To document the use of analgesia
for children with acute abdominal pain
in the Pediatric Emergency Department (PED) and to compare between children with suspected appendicitis
in a high versus low probability.
Patients 0-16 years recruited prospectively as part of another PED study in Toronto. History of present illness and physical examination was available, and information on analgesia
administered in the PED was retrospectively collected from charts. Physicians' probability of appendicitis
before any imaging was recorded. A follow-up call was made to verify final diagnosis.
We included 438 patients, 16% with appendicitis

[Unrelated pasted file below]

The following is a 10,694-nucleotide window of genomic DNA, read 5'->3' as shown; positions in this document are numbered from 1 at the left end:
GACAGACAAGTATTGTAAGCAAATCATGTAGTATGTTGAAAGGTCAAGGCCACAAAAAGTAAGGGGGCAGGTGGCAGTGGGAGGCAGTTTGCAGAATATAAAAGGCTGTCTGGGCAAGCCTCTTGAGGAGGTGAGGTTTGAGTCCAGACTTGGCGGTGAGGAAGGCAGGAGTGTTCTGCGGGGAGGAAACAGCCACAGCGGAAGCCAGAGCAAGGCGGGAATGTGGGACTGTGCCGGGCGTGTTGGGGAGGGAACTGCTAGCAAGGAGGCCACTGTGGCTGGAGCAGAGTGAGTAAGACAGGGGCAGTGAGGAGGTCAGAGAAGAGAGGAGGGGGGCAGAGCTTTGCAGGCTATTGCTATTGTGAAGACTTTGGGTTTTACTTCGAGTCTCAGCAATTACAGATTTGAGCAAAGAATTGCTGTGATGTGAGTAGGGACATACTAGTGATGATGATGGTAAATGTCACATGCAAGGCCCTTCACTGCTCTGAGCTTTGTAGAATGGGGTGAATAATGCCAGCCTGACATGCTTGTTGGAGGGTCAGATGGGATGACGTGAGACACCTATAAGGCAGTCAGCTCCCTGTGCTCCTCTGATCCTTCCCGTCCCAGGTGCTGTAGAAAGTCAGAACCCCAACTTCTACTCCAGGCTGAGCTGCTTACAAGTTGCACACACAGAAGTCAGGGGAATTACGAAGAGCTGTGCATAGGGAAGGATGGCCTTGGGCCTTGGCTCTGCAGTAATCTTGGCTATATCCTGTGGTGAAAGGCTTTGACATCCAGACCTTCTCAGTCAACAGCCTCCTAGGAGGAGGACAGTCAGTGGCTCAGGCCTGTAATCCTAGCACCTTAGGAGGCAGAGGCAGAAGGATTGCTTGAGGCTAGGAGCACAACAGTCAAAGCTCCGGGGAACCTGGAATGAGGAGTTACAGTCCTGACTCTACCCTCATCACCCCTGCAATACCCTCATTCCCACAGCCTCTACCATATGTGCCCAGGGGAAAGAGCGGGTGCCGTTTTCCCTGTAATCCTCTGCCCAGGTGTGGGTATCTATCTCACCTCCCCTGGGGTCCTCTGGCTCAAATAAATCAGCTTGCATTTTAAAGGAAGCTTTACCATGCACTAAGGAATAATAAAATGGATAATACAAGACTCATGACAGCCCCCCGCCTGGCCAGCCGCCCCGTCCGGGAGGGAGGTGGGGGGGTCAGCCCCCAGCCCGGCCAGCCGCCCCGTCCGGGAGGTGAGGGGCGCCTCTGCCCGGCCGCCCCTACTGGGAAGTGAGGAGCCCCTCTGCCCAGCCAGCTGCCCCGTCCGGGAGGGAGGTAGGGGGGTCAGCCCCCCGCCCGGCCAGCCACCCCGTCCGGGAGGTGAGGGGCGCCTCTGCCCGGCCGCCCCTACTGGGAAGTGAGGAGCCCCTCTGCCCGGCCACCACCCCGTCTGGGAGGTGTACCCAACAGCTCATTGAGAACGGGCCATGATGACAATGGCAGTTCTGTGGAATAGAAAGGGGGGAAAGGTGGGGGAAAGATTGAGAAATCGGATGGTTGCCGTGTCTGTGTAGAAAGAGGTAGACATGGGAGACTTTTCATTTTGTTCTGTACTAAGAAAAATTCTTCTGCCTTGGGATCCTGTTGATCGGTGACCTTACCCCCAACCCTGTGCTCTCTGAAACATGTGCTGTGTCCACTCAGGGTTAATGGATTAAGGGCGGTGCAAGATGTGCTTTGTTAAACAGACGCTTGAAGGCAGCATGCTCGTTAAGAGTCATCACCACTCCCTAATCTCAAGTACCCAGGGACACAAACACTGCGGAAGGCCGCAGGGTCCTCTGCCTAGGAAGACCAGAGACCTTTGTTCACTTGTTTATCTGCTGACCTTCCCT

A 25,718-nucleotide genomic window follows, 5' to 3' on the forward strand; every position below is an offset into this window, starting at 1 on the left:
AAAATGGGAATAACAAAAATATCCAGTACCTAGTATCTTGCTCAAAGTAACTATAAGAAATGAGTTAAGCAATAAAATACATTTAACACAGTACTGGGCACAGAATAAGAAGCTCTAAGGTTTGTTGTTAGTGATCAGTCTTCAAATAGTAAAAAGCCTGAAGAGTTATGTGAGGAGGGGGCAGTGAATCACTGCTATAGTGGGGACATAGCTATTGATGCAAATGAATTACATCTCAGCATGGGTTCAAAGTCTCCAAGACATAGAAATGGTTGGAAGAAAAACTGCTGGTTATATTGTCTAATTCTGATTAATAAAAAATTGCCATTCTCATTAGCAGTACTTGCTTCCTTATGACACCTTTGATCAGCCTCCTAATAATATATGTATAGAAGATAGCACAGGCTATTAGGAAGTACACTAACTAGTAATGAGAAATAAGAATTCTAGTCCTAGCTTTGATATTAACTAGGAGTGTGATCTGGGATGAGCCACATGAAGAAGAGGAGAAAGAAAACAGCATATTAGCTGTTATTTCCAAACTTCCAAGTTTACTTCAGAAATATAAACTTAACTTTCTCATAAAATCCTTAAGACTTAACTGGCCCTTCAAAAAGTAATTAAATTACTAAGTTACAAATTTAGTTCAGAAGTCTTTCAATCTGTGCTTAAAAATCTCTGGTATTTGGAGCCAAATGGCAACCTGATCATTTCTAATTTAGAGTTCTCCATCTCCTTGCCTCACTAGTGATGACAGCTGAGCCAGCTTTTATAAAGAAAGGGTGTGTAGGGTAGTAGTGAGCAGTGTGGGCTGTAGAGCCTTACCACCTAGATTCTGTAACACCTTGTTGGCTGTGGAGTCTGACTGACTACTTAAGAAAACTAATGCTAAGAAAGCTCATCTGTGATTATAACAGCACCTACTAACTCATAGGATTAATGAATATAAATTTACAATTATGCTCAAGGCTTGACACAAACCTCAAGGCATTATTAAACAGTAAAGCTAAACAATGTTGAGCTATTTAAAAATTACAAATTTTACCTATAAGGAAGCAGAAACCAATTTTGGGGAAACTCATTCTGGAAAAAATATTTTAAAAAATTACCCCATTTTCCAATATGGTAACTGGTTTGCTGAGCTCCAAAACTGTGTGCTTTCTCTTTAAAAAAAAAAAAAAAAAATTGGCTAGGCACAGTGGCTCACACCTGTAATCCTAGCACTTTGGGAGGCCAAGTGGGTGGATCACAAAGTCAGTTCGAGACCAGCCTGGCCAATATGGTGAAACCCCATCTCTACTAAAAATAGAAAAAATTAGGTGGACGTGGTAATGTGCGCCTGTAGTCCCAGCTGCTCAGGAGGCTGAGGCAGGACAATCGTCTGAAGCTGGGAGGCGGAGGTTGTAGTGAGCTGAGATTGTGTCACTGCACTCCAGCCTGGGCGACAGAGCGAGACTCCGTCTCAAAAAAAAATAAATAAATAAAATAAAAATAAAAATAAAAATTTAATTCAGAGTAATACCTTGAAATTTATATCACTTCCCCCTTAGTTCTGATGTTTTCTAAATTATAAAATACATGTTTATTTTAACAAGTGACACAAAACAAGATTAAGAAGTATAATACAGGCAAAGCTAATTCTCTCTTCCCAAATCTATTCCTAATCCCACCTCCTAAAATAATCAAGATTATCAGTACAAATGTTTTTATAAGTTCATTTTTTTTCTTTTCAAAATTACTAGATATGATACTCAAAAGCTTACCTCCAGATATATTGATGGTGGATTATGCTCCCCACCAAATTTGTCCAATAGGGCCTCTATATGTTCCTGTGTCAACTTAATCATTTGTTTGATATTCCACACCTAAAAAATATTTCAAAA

. Analgesics were given 154 times to 112 patients. Thirty-one percent of the cohort received analgesia
before seeing the physician, mostly febrile, 37% after seeing the physician, and 17% after seeing a pediatric-surgery consultant. Fifteen percent received multiple dosages. Underdosing was recorded in 14% of medications, mostly morphine (24%). Analgesia
was given significantly more often to children with high probability of appendicitis
. Age was not a factor in analgesia
Children with abdominal pain
receive more analgesia
when the physician suspects appendicitis
, yet only in half of the cases, and only 15% receive opioids. Opioid underdosing happens in a quarter of times it is given.